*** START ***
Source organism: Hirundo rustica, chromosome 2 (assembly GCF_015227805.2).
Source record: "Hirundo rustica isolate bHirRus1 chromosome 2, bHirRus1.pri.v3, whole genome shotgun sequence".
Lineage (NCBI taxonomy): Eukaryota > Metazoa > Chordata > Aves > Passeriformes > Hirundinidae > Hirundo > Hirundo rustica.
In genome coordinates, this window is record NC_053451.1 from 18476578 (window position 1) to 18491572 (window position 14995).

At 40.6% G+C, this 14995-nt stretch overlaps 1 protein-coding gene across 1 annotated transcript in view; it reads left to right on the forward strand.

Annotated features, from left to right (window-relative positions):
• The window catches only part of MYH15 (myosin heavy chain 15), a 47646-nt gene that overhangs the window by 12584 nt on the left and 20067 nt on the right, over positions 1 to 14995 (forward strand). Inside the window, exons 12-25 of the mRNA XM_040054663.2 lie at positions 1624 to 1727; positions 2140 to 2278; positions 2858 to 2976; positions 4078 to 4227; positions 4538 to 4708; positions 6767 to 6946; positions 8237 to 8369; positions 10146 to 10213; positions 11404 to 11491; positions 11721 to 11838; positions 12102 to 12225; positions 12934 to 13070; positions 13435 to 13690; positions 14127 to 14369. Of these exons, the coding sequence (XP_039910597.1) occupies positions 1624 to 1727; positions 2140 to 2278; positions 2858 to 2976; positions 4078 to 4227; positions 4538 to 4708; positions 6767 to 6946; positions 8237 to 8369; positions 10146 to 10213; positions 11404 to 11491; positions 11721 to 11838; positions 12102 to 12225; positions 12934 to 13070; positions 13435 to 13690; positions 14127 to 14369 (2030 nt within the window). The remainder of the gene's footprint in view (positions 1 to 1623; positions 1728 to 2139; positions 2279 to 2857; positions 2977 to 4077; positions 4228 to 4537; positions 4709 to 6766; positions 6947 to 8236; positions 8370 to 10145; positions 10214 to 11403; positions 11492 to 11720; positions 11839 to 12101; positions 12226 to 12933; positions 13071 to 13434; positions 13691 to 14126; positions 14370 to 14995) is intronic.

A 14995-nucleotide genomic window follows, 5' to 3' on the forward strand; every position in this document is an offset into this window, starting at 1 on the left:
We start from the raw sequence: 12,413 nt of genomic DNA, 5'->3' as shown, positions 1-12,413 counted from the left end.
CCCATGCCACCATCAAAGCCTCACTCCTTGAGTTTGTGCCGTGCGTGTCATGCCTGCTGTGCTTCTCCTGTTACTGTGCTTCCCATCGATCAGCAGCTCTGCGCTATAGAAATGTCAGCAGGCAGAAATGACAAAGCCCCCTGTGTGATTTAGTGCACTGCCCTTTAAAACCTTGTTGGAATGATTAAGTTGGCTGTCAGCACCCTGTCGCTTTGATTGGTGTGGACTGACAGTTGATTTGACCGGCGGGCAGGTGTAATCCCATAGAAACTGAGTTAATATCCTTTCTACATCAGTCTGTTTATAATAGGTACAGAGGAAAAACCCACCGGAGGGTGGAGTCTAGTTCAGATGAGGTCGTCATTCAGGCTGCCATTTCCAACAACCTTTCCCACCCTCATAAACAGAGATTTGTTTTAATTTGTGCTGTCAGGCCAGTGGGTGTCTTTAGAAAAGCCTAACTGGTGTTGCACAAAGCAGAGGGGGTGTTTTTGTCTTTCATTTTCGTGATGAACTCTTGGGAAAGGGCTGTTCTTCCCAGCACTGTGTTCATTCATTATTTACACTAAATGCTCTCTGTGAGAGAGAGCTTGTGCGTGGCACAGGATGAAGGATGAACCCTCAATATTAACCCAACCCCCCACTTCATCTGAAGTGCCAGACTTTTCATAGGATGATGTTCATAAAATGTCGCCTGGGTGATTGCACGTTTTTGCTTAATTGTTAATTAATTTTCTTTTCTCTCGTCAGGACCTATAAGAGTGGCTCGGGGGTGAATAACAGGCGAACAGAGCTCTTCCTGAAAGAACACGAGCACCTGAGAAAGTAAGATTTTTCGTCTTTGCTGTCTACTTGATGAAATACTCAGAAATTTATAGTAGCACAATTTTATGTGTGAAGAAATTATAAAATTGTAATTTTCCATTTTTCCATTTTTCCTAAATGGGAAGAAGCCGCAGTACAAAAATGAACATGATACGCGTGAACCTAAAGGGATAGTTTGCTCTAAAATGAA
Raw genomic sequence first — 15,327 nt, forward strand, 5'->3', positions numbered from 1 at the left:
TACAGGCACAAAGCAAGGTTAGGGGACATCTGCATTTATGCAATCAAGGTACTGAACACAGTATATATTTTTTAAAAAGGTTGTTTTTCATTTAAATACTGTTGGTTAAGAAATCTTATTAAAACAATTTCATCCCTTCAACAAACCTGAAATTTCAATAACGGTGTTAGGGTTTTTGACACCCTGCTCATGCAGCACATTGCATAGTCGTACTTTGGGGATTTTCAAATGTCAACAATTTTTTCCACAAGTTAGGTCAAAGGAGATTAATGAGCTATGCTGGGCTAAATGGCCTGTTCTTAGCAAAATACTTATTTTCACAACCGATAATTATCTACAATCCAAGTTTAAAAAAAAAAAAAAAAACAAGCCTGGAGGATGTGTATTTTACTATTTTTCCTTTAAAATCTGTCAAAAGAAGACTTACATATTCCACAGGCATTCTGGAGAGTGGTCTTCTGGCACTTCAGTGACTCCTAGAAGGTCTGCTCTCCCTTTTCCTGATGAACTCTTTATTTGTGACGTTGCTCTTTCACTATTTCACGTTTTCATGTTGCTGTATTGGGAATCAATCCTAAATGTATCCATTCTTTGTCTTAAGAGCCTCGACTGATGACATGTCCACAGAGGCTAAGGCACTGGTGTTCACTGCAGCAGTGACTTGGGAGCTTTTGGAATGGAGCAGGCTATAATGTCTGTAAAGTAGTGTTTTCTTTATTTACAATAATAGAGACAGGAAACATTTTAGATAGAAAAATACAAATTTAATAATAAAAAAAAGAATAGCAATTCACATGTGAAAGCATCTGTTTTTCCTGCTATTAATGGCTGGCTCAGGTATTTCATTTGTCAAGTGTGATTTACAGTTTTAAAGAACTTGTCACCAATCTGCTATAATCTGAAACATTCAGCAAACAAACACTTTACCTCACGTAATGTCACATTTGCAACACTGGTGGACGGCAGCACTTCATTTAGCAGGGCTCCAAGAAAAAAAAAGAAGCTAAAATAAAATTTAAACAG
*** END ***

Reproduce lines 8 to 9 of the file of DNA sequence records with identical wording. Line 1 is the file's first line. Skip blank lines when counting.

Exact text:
A 14995-nucleotide genomic window follows, 5' to 3' on the forward strand; every position in this document is an offset into this window, starting at 1 on the left:
We start from the raw sequence: 12,413 nt of genomic DNA, 5'->3' as shown, positions 1-12,413 counted from the left end.